State v. Lile
Case # A148884
Full Text of Opinion: http://www.publications.ojd.state.or.us/docs/A148884.pdf
Defendant Lile was arrested for DUII and Reckless Driving. At the police station, during the observation period before administration of a breath test, Lile called his attorney. Lile was informed by the attorney’s receptionist that his attorney was in court and unavailable to take his call. The arresting officer stood within earshot of Lile during the entire conversation. Lile ultimately submitted to the breath test, and his blood alcohol content was above the legal limit. Lile was charged and convicted of DUII and Reckless Driving. During trial, Lile moved to suppress the breath test results, arguing that the Officer had violated his right to counsel under Article I, section 11 by remaining within earshot during his conversation with his attorney’s office. The trial court denied the motion, and Lile now renews his argument on appeal.
The right to a reasonable opportunity to consult with counsel before deciding whether to submit to a breath test includes the inherent right to a private consultation. State v. Durbin, 335 Or 183, 190-91, 63 P3d 576 (2003). The Court of Appeals notes that if an officer remains within earshot of an arrested driver while the driver is speaking to an attorney about whether to submit to a breath test, and the driver later submits to a breath test, evidence of the test result is inadmissible. Here, the fact that Lile was speaking to his attorney’s receptionist does not lead to a different result. The Court of Appeals notes that a receptionist can, and often does, serve as a conduit of confidential communications between a client and the attorney. The trial court, therefore, erred in denying Lile’s motion to suppress the breath test result.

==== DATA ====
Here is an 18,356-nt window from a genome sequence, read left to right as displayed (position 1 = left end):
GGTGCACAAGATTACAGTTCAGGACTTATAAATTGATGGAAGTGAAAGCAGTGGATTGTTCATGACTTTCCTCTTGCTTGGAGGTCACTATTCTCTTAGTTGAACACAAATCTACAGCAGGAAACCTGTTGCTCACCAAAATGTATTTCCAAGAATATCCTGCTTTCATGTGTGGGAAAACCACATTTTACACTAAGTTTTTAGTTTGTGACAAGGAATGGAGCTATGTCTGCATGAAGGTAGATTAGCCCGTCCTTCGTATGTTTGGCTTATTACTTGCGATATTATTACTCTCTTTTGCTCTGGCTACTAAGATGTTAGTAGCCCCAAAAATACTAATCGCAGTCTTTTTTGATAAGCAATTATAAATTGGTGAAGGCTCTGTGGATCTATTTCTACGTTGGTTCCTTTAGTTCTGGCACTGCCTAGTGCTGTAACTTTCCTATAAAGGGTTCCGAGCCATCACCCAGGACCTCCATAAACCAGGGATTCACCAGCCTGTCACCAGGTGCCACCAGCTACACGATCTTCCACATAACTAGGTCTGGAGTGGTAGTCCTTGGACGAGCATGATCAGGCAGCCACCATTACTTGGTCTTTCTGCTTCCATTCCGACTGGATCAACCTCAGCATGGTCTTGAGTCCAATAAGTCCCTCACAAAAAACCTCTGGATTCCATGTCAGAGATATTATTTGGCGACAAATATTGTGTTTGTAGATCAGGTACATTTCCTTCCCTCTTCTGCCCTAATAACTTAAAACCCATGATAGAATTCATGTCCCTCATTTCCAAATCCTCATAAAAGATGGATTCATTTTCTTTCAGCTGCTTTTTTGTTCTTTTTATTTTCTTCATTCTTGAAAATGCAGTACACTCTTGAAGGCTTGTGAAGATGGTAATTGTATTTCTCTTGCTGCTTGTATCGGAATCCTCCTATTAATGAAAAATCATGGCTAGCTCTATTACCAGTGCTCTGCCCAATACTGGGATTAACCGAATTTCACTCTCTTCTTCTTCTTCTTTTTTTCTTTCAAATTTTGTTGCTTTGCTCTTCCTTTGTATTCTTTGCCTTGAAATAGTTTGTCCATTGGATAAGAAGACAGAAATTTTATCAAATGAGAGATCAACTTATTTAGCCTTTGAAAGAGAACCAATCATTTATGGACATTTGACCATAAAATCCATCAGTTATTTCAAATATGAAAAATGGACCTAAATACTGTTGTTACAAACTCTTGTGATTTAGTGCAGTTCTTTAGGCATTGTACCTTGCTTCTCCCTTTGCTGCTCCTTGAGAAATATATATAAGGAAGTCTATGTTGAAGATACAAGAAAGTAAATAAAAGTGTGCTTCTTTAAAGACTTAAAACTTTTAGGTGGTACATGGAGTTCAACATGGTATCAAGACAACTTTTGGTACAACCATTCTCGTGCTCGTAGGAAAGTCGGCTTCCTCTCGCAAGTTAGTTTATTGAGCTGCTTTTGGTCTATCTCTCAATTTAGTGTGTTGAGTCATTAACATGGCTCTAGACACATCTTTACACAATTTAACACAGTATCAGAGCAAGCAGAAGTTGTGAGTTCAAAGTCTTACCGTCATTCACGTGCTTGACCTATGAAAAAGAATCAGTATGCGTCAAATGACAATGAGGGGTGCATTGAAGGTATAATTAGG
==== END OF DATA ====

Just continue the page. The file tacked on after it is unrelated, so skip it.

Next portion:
Furthermore, the error was not harmless. In fact, the central issue in the case was whether Lile had been intoxicated, and the jury likely used the breath test results to decide that issue. Accordingly, Lile’s conviction is reversed and remanded.